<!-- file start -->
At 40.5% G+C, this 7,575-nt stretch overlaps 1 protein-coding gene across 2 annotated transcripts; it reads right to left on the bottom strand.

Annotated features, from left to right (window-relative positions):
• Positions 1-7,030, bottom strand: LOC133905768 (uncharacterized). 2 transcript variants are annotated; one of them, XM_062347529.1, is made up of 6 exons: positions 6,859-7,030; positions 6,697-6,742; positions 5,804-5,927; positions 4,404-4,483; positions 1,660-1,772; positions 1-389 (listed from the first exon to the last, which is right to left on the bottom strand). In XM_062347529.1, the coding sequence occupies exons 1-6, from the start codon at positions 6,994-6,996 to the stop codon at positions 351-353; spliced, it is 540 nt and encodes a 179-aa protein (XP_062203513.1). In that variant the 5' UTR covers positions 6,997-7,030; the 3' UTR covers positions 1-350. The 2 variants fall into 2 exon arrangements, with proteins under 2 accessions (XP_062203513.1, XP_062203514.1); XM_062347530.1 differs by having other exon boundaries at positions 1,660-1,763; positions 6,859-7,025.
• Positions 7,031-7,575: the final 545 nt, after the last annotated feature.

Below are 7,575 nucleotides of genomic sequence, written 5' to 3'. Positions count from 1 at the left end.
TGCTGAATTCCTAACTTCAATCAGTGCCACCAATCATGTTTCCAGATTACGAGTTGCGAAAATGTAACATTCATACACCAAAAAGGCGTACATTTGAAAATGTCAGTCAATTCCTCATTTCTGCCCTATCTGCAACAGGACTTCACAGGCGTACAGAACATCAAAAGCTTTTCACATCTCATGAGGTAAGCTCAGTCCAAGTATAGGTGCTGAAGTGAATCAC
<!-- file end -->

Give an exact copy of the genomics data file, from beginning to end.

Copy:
At 40.5% G+C, this 7,575-nt stretch overlaps 1 protein-coding gene across 2 annotated transcripts; it reads right to left on the bottom strand.

Annotated features, from left to right (window-relative positions):
• Positions 1-7,030, bottom strand: LOC133905768 (uncharacterized). 2 transcript variants are annotated; one of them, XM_062347529.1, is made up of 6 exons: positions 6,859-7,030; positions 6,697-6,742; positions 5,804-5,927; positions 4,404-4,483; positions 1,660-1,772; positions 1-389 (listed from the first exon to the last, which is right to left on the bottom strand). In XM_062347529.1, the coding sequence occupies exons 1-6, from the start codon at positions 6,994-6,996 to the stop codon at positions 351-353; spliced, it is 540 nt and encodes a 179-aa protein (XP_062203513.1). In that variant the 5' UTR covers positions 6,997-7,030; the 3' UTR covers positions 1-350. The 2 variants fall into 2 exon arrangements, with proteins under 2 accessions (XP_062203513.1, XP_062203514.1); XM_062347530.1 differs by having other exon boundaries at positions 1,660-1,763; positions 6,859-7,025.
• Positions 7,031-7,575: the final 545 nt, after the last annotated feature.

Below are 7,575 nucleotides of genomic sequence, written 5' to 3'. Positions count from 1 at the left end.
TGCTGAATTCCTAACTTCAATCAGTGCCACCAATCATGTTTCCAGATTACGAGTTGCGAAAATGTAACATTCATACACCAAAAAGGCGTACATTTGAAAATGTCAGTCAATTCCTCATTTCTGCCCTATCTGCAACAGGACTTCACAGGCGTACAGAACATCAAAAGCTTTTCACATCTCATGAGGTAAGCTCAGTCCAAGTATAGGTGCTGAAGTGAATCAC